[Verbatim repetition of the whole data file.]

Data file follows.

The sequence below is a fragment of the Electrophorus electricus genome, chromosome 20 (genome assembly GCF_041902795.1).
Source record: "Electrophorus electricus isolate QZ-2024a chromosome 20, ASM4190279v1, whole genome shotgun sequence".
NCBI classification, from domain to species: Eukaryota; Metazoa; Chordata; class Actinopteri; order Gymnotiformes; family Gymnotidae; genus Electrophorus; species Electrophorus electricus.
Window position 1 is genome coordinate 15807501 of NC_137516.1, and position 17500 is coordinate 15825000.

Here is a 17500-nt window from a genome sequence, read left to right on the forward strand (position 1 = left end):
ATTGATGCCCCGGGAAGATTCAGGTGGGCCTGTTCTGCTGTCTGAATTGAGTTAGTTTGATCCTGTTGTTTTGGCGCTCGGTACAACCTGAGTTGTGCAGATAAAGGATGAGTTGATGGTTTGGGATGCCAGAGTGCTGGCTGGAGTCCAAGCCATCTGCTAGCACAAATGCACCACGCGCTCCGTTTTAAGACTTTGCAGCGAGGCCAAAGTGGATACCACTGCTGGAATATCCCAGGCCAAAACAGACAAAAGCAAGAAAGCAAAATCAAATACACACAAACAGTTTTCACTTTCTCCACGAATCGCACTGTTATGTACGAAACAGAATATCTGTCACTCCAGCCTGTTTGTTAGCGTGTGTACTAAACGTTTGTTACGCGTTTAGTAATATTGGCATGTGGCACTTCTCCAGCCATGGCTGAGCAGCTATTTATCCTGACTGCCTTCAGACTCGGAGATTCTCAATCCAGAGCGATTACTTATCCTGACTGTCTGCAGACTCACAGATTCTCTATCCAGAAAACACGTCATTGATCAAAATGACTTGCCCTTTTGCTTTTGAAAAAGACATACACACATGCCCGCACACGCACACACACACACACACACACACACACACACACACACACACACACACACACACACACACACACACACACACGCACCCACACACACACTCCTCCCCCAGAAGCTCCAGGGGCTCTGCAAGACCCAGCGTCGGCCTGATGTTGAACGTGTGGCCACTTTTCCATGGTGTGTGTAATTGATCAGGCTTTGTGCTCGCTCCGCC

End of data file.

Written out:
The sequence below is a fragment of the Electrophorus electricus genome, chromosome 20 (genome assembly GCF_041902795.1).
Source record: "Electrophorus electricus isolate QZ-2024a chromosome 20, ASM4190279v1, whole genome shotgun sequence".
NCBI classification, from domain to species: Eukaryota; Metazoa; Chordata; class Actinopteri; order Gymnotiformes; family Gymnotidae; genus Electrophorus; species Electrophorus electricus.
Window position 1 is genome coordinate 15807501 of NC_137516.1, and position 17500 is coordinate 15825000.

Here is a 17500-nt window from a genome sequence, read left to right on the forward strand (position 1 = left end):
ATTGATGCCCCGGGAAGATTCAGGTGGGCCTGTTCTGCTGTCTGAATTGAGTTAGTTTGATCCTGTTGTTTTGGCGCTCGGTACAACCTGAGTTGTGCAGATAAAGGATGAGTTGATGGTTTGGGATGCCAGAGTGCTGGCTGGAGTCCAAGCCATCTGCTAGCACAAATGCACCACGCGCTCCGTTTTAAGACTTTGCAGCGAGGCCAAAGTGGATACCACTGCTGGAATATCCCAGGCCAAAACAGACAAAAGCAAGAAAGCAAAATCAAATACACACAAACAGTTTTCACTTTCTCCACGAATCGCACTGTTATGTACGAAACAGAATATCTGTCACTCCAGCCTGTTTGTTAGCGTGTGTACTAAACGTTTGTTACGCGTTTAGTAATATTGGCATGTGGCACTTCTCCAGCCATGGCTGAGCAGCTATTTATCCTGACTGCCTTCAGACTCGGAGATTCTCAATCCAGAGCGATTACTTATCCTGACTGTCTGCAGACTCACAGATTCTCTATCCAGAAAACACGTCATTGATCAAAATGACTTGCCCTTTTGCTTTTGAAAAAGACATACACACATGCCCGCACACGCACACACACACACACACACACACACACACACACACACACACACACACACACACACACACACACACACACACGCACCCACACACACACTCCTCCCCCAGAAGCTCCAGGGGCTCTGCAAGACCCAGCGTCGGCCTGATGTTGAACGTGTGGCCACTTTTCCATGGTGTGTGTAATTGATCAGGCTTTGTGCTCGCTCCGCC